Seeing Neil Burger’s ironically titled third feature at the Toronto Film Festival a few days ago, I gradually come to realize that Burger can be classified as an auteur insofar as his three vastly different features to date can all be related to the same theme: the means by which powerless people assume power. (For a consideration of his first two features — the 2002 Interview with the Assassin and the 2006 The Illusionist — one can read my Chicago Reader review of the later film here.)

Three wounded U.S. soldiers in The Lucky Ones (a film scheduled to open in the U.S. later this month), all traveling “home” from Iraq, played by Michael Peña, Rachel McAdams, and Tim Robbins (see above), have almost nothing in common with one another except for their war service, yet they wind up getting entangled with one another for practical as well as existential reasons, sharing a rented car. What we gradually come to realize is that the reason why they went to Iraq in the first place is subtly tied to the fact that they have nowhere to go now — which is why they wind up forming a temporary and makeshift family with one another.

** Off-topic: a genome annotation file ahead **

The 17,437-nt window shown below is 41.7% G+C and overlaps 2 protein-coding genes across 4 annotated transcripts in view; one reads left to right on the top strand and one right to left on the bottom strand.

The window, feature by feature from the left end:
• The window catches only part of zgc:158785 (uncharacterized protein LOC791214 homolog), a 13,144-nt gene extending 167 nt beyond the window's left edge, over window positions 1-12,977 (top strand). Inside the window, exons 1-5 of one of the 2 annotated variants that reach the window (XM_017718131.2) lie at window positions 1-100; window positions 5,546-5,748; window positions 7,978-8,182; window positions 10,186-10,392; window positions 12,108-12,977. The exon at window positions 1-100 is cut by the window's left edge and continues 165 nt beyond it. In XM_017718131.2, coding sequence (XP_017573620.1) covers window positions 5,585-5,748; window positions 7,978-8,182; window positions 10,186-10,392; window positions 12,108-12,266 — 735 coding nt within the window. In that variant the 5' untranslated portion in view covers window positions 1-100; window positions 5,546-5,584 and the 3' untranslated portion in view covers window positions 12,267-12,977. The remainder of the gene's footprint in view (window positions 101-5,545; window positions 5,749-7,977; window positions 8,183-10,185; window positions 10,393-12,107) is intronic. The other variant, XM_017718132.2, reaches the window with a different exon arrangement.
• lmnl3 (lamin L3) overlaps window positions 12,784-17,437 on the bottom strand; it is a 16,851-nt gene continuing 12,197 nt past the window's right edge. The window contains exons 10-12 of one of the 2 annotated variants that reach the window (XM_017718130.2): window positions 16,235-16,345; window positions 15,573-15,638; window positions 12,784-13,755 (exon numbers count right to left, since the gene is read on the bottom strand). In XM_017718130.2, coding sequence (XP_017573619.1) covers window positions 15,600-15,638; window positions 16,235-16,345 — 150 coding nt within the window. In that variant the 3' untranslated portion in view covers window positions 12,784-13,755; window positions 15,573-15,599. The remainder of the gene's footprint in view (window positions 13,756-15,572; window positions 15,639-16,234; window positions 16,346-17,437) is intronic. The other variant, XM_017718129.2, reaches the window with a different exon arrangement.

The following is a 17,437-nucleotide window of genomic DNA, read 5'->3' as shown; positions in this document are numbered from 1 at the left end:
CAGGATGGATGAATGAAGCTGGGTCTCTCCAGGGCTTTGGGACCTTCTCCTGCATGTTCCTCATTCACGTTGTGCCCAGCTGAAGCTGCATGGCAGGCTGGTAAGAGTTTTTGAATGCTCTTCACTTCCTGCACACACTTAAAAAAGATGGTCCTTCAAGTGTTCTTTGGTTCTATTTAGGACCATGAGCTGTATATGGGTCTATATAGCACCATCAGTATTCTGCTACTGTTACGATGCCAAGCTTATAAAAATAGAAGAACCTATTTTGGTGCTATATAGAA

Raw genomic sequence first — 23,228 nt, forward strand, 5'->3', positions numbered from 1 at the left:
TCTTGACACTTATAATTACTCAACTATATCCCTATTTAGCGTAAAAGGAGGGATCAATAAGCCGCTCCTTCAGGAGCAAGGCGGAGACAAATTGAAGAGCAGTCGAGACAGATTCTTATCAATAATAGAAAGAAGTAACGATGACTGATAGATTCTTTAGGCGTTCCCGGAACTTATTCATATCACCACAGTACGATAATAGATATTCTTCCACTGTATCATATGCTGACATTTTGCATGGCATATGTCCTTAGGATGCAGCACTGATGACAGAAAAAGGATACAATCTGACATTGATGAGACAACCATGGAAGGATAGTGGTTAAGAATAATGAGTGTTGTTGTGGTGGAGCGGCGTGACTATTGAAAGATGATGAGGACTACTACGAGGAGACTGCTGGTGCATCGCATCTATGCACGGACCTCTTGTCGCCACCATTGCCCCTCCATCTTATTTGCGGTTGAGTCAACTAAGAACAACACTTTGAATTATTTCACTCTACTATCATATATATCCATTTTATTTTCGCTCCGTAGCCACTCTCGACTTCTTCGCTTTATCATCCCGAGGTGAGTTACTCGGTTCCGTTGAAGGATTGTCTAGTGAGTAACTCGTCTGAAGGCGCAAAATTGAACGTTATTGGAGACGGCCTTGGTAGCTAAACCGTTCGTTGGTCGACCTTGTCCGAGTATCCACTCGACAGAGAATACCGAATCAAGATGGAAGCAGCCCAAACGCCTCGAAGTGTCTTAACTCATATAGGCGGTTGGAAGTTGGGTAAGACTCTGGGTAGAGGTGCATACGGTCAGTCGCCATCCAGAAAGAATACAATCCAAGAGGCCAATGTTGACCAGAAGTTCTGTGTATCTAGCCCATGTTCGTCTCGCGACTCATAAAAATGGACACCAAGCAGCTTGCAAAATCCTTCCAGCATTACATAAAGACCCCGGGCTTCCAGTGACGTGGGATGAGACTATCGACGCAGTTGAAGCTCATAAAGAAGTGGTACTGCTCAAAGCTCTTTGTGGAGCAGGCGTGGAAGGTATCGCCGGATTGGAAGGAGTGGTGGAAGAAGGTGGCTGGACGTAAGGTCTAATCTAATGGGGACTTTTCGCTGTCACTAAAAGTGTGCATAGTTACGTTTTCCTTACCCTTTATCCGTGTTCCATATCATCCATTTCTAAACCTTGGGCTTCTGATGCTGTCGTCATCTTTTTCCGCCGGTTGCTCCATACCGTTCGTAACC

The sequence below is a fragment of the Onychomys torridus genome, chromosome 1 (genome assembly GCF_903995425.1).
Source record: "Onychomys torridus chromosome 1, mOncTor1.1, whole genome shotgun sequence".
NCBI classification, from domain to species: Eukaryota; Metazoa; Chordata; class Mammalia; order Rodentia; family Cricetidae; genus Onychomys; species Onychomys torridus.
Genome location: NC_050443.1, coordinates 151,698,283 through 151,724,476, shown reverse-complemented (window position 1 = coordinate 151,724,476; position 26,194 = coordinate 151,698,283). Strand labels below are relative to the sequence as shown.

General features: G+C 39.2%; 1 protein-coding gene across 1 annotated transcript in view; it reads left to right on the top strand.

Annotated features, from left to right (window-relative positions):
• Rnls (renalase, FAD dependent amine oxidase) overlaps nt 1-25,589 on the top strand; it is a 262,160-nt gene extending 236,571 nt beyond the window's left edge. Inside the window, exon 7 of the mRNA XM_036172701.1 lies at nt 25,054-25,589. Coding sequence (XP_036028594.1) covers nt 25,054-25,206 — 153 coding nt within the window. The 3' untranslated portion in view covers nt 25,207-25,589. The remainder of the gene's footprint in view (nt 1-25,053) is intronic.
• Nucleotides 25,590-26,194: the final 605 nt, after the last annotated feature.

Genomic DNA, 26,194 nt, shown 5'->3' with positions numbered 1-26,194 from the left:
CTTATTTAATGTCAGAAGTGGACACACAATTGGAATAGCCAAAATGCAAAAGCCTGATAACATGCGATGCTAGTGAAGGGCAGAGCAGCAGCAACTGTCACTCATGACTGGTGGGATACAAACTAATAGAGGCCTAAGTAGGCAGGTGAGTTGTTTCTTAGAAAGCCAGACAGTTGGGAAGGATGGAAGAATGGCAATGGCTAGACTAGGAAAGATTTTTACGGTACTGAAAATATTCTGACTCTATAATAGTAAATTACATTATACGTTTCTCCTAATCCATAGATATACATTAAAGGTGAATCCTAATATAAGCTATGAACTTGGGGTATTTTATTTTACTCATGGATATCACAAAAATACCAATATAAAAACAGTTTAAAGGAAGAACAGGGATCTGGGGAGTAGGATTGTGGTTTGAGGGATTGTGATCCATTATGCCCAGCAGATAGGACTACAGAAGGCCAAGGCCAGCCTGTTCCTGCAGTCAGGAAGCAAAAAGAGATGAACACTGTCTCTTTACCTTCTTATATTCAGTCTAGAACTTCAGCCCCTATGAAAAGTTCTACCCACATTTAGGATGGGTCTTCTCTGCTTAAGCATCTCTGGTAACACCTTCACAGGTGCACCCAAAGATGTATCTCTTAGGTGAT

Such a story (which Burger coscripted with Dirk Wittenborn) easily could have slid into some form of sentimentality. But this never happens because the three lead characters keep surprising us — both in their lack of power and in the various ways they can bring limited empowerment to one another. And one very gradually comes to understand that what led the U.S. to occupy Iraq for obscure reasons — and to muddle things even further by calling this occupation a war — is closely tied to these characters’ shared dilemma. [9/12/08]



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